Stability of selected water-soluble vitamins in model systems.
The potential for regulated additions of L-ascorbic acid, thiamine, and riboflavin to
assist in maintaining vitamin stability when each formed part of a multivitamin
system was investigated in aqueous solutions. Screening studies were performed to
identify major factors that accelerated vitamin loss during aerobic storage at
ambient temperature. These showed L-ascorbic acid to be destabilised by cupric
ion. Light (at 339 lux) was further shown to affect the influence of cupric ion on Lascorbic
acid, whereby the catalytic activity of cupric ion at trace levels (0.5 ppm)
appeared to be concealed by the effect of light. Riboflavin degradation, by
contrast, resulted directly from the presence of light. Neither cupric ion nor light
affected the stability of thiamine. However, a change in pH from acidity (pH 3-6)
to neutrality (pH 7) caused a marked decline in thiamine stability. L-Ascorbic acid
was more prone to degradation at pH close to its primary pKa value. However,
there was no apparent relationship between riboflavin degradation and pH.
Investigations of between-vitamin influences showed riboflavin to accelerate Lascorbic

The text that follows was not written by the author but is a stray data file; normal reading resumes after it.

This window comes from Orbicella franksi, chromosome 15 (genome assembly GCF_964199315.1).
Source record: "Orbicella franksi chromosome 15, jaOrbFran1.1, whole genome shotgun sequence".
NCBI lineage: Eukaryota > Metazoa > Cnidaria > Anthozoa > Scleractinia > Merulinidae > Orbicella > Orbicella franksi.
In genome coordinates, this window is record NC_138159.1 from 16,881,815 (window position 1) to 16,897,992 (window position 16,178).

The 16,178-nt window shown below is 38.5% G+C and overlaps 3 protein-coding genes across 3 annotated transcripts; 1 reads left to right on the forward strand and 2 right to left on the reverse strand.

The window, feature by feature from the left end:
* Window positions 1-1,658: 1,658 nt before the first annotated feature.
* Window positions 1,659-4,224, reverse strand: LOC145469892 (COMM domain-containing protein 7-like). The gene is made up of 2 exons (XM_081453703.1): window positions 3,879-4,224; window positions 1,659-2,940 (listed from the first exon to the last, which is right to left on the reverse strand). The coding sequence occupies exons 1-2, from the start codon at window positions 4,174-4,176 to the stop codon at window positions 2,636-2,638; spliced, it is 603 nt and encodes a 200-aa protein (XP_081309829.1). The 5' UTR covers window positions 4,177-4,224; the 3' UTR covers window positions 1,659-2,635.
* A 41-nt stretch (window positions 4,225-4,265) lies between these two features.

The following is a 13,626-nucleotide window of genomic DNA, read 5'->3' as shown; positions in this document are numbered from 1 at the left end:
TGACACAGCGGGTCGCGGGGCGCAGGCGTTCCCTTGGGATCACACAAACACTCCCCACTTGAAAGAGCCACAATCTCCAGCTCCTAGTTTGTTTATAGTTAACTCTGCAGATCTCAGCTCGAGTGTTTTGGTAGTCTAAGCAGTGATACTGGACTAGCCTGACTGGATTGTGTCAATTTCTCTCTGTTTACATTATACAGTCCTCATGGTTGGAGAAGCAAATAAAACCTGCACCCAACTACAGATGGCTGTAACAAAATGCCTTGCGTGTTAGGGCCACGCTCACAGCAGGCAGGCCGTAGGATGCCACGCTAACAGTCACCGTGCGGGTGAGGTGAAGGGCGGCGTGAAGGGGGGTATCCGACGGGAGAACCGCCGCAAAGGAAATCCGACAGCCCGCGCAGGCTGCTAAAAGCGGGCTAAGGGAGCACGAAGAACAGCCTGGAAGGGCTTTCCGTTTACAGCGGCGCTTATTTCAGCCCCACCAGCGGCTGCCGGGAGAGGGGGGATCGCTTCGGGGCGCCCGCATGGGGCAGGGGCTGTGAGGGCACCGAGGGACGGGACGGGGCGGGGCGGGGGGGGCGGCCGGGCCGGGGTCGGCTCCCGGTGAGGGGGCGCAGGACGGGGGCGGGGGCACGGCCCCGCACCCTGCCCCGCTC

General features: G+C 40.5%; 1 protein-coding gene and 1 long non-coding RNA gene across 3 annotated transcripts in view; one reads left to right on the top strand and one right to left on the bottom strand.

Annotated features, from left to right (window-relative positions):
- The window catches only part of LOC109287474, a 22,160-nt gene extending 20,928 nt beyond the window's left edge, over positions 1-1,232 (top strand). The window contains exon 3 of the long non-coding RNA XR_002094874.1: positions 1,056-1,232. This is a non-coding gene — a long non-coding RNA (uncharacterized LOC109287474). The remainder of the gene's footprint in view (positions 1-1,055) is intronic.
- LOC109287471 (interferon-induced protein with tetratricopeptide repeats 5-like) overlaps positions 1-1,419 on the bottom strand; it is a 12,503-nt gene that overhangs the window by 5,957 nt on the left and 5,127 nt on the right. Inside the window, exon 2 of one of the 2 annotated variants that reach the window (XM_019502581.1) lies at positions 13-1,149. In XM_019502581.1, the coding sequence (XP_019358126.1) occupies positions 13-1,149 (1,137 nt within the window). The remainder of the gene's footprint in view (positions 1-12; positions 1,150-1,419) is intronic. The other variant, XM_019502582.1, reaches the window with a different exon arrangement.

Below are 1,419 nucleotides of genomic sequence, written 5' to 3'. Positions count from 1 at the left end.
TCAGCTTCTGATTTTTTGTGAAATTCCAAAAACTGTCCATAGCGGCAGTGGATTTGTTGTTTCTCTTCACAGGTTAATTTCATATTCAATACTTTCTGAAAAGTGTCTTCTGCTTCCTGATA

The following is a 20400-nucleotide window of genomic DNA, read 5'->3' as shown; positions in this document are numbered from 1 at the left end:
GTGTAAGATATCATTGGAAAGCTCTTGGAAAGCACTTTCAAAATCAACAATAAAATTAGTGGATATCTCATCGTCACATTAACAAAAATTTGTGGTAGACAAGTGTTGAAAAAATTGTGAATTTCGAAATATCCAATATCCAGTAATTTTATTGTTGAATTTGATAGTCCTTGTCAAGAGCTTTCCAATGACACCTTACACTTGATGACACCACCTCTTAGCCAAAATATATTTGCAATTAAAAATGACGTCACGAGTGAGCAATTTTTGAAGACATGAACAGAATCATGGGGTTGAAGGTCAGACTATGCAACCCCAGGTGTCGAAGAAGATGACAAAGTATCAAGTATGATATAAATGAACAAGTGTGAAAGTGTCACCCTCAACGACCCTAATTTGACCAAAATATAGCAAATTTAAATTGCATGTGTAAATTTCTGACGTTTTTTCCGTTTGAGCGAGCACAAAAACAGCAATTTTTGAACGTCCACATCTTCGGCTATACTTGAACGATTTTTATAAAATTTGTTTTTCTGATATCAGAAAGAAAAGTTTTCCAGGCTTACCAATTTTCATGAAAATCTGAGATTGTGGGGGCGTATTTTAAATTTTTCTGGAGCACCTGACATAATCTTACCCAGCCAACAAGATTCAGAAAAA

acid loss. This effect was apparent whether or not light was present.
However, L-ascorbic acid destabilised riboflavin only in the absence of cupric ion
To optimise multivitamin stability, study was made under acid conditions in
various types of citrate systems with cupric ion and light absent and under reduced
levels of oxygen. Input variables included the levels of vitamin additions and pH.
Using response-surface methodology, quadratic equations could be fitted
adequately to stability data obtained for L-ascorbic acid in citrate-phosphate,
citrate-sucrose, and citrate systems and for both thiamine and riboflavin in citrate-phosphate and citrate systems. L-Ascorbic acid and thiamine stability responses
(as % residue) were lowered by an increase in pH over the pH 2.6 to 3.0 range in
both citrate-phosphate and citrate systems. The stability of riboflavin with pH was
maintained solely in the citrate-phosphate system. Within the same system,
increased additions of both thiamine and riboflavin improved L-ascorbic acid
stability. In citrate, thiamine stability benefited from riboflavin additions only
when L-ascorbic acid additions were low. High levels of addition of L-ascorbic
acid were also directly responsible for thiamine instability. An improvement in
riboflavin stability with L-ascorbic acid additions was observed only with thiamine
added at high levels. In citrate-sucrose, L-ascorbic acid was more prone to
degradation with an increase in thiamine added level at low pH.
Levels of vitamin additions and pH that yield maximum responses in L-ascorbic
acid, thiamine, and riboflavin stability have been predicted using the set of
conditions given by the quadratic models.